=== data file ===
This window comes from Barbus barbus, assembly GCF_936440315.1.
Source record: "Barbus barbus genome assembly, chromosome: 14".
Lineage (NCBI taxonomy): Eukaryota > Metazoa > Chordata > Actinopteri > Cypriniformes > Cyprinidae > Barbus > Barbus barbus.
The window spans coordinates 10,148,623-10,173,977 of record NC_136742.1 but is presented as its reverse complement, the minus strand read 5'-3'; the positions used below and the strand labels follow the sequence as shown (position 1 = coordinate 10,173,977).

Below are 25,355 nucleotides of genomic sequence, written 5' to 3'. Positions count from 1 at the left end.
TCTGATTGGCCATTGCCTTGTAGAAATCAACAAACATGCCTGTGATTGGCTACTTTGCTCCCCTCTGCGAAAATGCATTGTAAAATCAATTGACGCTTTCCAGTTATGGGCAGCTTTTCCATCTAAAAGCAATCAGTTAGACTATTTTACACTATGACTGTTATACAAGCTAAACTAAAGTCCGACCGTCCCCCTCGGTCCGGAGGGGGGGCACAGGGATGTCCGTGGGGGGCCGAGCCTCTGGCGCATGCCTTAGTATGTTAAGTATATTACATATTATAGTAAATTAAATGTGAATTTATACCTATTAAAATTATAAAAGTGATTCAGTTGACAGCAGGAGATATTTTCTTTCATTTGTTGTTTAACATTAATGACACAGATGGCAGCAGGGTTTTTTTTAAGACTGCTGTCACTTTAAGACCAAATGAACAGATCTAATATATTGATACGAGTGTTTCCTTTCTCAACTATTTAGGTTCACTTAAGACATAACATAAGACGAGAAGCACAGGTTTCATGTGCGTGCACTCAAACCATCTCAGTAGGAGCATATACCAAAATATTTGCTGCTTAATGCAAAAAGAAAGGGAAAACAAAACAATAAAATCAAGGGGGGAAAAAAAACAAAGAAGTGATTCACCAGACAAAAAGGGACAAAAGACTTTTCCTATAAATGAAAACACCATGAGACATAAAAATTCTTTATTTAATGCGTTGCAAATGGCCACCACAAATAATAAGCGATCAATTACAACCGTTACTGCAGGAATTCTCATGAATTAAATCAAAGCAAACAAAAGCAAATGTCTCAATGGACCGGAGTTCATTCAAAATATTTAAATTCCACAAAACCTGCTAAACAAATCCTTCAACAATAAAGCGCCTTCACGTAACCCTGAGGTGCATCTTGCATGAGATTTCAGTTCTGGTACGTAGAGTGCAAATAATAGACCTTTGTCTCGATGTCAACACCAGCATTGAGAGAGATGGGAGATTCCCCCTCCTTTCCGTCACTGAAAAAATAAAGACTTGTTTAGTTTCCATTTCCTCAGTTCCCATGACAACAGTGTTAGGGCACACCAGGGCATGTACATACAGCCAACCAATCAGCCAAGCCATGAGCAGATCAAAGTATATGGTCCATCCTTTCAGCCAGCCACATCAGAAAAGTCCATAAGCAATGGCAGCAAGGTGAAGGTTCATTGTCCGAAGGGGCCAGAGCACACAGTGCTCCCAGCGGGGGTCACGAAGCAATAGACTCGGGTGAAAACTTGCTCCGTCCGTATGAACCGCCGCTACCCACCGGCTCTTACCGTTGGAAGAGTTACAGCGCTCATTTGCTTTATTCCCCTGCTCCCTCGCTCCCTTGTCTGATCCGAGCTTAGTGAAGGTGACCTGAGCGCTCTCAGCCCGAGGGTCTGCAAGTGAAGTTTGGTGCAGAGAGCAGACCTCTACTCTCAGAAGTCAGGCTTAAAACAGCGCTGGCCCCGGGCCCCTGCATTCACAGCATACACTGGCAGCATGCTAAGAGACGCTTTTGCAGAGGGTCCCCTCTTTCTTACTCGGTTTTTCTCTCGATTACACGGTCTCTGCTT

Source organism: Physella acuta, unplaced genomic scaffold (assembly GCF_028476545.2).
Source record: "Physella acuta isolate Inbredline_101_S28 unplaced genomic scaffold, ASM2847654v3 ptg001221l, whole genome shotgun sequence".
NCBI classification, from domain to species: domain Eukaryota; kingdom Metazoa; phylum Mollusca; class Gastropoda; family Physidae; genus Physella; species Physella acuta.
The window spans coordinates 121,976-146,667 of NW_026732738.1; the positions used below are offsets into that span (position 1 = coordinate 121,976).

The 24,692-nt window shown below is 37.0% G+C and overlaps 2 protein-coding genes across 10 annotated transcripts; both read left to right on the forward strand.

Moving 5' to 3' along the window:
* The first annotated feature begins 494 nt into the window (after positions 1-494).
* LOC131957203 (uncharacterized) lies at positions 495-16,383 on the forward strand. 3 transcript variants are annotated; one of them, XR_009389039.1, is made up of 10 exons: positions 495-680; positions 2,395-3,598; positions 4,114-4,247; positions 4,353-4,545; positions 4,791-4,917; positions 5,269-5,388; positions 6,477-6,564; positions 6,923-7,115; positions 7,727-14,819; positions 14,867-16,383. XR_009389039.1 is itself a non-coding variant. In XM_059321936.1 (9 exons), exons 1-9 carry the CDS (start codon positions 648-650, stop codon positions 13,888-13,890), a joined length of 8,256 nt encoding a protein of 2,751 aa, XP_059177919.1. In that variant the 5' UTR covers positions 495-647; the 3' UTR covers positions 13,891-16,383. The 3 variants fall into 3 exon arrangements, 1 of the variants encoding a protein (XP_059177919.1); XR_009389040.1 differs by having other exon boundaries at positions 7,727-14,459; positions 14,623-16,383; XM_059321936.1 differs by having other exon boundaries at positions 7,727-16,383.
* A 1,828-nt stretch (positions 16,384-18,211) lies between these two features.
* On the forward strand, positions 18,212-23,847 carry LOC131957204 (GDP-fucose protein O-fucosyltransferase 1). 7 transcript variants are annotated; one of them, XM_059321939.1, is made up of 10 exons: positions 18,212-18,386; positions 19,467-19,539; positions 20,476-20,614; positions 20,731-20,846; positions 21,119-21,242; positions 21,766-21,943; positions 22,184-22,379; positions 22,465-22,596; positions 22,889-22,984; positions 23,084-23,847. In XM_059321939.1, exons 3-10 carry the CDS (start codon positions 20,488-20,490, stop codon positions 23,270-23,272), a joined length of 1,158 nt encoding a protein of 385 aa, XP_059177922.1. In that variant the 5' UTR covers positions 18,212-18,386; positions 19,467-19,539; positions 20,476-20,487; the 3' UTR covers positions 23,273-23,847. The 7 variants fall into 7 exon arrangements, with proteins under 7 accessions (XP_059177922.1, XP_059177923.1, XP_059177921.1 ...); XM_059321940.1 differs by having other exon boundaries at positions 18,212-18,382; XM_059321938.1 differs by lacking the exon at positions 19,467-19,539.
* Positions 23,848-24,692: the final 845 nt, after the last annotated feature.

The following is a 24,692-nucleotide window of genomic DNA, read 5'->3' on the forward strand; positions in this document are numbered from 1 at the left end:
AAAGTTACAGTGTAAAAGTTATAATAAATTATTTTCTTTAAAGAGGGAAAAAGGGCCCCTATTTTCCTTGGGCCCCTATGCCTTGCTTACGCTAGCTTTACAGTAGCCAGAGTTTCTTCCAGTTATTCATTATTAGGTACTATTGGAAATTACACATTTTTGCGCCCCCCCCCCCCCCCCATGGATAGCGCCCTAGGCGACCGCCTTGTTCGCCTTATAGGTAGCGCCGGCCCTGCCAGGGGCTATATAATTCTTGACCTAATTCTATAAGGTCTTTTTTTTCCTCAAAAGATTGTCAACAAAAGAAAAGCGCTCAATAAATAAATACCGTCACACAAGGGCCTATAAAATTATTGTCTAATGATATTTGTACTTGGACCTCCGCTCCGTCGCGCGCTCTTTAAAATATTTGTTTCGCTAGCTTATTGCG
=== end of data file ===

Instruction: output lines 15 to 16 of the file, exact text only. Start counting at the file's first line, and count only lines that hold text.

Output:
* A 1,828-nt stretch (positions 16,384-18,211) lies between these two features.
* On the forward strand, positions 18,212-23,847 carry LOC131957204 (GDP-fucose protein O-fucosyltransferase 1). 7 transcript variants are annotated; one of them, XM_059321939.1, is made up of 10 exons: positions 18,212-18,386; positions 19,467-19,539; positions 20,476-20,614; positions 20,731-20,846; positions 21,119-21,242; positions 21,766-21,943; positions 22,184-22,379; positions 22,465-22,596; positions 22,889-22,984; positions 23,084-23,847. In XM_059321939.1, exons 3-10 carry the CDS (start codon positions 20,488-20,490, stop codon positions 23,270-23,272), a joined length of 1,158 nt encoding a protein of 385 aa, XP_059177922.1. In that variant the 5' UTR covers positions 18,212-18,386; positions 19,467-19,539; positions 20,476-20,487; the 3' UTR covers positions 23,273-23,847. The 7 variants fall into 7 exon arrangements, with proteins under 7 accessions (XP_059177922.1, XP_059177923.1, XP_059177921.1 ...); XM_059321940.1 differs by having other exon boundaries at positions 18,212-18,382; XM_059321938.1 differs by lacking the exon at positions 19,467-19,539.